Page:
It would have been quite a shame if those matches never took place and the game of chess would be even more unpopular to the masses than it is today.

  • 6 lat temu

    devallance

    toml - Most domestic soccer leagues (other than MLS) don't have any sort of culminating match or playoff system, and I don't find them boring in the least. (Though granted, there are domestic and European Cup tournaments running simultaneously.)

    To me, a round-robin style tournament is surely the fairest way to decide a true champion. It's the only way that everyone is guaranteed to play everyone a set number of times. Surely the best player in the world should be expected to come out of such a format with the most points.  

  • 6 lat temu

    toml

    Forget for a moment which of these 2 players you like better, and consider the question of the proper format for a sport's world championship. Take your favorite league sport be it basketball, hockey, football. Imagine that at the end of the regular season the team with the most points was just the champ. No playoffs, no 'big game', no showdown, no stanley cup match, no superbowl game. You can still have a champ without a showdown or match system, but it is boring and doesn't capture the imagination, or get the fans sitting on the edge of their seats, and doesn't really settle the issue otherwise. In short, it's boring. Let's make chess exciting again. Pick your player, and love him and hate the other guy, hope he looses and let them slug it out head to head, fight and drama. Fischer-Spassky, Karpov-Kasparov... fight, drama, beauty. Let the match begin!

  • 6 lat temu

    BirdBrain

    Why not have a world champion in match play, and then one in tournament play?  I don't think there is anything wrong with this idea.  A WC match player holds a title, and a candidates match is played to decide who will challenge him, and then they can play it out.  But besides that for the match WC, there could be a tournament WC.  May sound silly to some, but I don't think it is.  For that matter, you could have a WC in blitz, as well as Chess 960.  There's more than enough bone here for a dog to chew on :-).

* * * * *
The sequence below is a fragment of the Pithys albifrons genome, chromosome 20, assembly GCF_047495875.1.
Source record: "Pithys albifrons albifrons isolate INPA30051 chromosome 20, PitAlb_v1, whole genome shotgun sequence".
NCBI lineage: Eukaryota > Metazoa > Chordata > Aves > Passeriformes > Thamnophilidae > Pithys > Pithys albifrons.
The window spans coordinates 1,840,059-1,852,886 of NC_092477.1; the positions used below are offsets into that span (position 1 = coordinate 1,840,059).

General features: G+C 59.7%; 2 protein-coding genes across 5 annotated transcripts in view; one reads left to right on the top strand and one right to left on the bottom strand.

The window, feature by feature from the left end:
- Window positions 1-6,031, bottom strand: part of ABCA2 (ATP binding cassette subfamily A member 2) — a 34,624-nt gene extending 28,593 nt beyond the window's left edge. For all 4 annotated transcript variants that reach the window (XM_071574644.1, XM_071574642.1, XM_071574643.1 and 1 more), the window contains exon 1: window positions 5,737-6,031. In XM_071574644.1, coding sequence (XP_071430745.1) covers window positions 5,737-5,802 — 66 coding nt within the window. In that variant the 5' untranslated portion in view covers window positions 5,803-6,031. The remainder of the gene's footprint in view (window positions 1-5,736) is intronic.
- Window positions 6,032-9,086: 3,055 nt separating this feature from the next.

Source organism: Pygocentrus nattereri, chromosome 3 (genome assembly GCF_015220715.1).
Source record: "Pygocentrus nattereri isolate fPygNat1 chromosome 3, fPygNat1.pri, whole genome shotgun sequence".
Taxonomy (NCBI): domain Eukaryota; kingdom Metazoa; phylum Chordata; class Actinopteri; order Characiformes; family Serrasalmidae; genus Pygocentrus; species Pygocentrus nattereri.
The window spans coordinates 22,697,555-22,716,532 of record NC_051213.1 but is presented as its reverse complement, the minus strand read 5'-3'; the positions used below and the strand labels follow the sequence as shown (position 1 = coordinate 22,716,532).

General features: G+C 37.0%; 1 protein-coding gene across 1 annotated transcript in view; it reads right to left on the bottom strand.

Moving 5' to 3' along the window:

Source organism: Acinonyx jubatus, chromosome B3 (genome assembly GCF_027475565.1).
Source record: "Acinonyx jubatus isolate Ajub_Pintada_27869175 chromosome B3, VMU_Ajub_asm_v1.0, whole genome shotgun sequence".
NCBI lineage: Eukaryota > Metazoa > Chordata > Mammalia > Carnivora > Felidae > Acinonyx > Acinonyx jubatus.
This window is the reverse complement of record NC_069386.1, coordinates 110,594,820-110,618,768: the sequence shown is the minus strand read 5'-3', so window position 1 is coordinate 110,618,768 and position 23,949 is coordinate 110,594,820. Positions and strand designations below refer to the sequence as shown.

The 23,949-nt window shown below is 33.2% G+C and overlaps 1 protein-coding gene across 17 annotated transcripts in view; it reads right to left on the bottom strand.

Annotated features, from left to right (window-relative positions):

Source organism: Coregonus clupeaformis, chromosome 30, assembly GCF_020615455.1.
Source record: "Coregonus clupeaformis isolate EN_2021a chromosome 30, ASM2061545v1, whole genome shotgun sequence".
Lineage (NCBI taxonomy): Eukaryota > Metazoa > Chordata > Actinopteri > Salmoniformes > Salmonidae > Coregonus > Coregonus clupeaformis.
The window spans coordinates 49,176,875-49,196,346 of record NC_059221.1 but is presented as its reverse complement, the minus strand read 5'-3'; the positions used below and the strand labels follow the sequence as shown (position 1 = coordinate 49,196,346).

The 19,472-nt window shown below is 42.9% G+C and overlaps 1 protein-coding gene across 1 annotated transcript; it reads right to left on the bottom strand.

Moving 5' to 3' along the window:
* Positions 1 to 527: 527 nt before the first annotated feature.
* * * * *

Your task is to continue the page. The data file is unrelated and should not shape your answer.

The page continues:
• 6 lat temu

    niceforkinmove

    Sonofpearl must be new to following professional chess as this has been Kramnik's position for a quite a while. 

     

    Before the Mexico tournament  Kramnik had indicated that he prefers match play for the title and considers it more meaningful.  This is not a personal attack against Anand it is simply his position that is shared by many chess fans and is consistent with the history of the game. 

     

    The journalists for DNA have shown time and again that they are quite ignorant of chess and its history.  They want to try to make this into a personal attack so that "their man" Anand will look like some sort of martyr.  (If you read the DNA report they also try to paint Anand as a martyr because kasparov apparently slammed a door during their match.  Big deal!  But Anand properly refused to make that in to an issue)  Sonofpearl parrots DNA's illinformed views here and leaves one to wonder why. 

    Both Kramnik and Anand have tremendous respect for each other, both chess wise and integrity wise.  Kramnik has long stated his view that he prefers a match format, Anand has been consistent that he is fine with a tournament championship.  Both have expressed these views before Mexico and so this is not news.

    My view is both players play the board and they both politely express their views on the championship. They both are great assets to the game and show integrity.

    Personally I do hope Kramnik wins because of this difference in their views on whether the WC should be decided by a match or a tournament.  IMO it is absurd to have the WCC decided in a tournament unless the champ dies or some other similar event happens.  It has only happened one time before and that was when Alekhine died. 

     

    Here are just a few reasons why I prefer matches:

    Ask yourself this question:  What are the top 15 events in chess history? 

    Then ask yourself: How many of those events were matches and how many were tournaments?

    Consider when Paul Morphy went to Europe to play the greats in matches.  Can you imagine if instead of playing a match with Andersen he said "Hey I have an idea!   Instead of playing each other head to head to sort out who is better, lets each play Harrwitz and Owens.  Who ever scores more against these guys will be considered better."  As absurd as it is, this is in effect what a tournament is.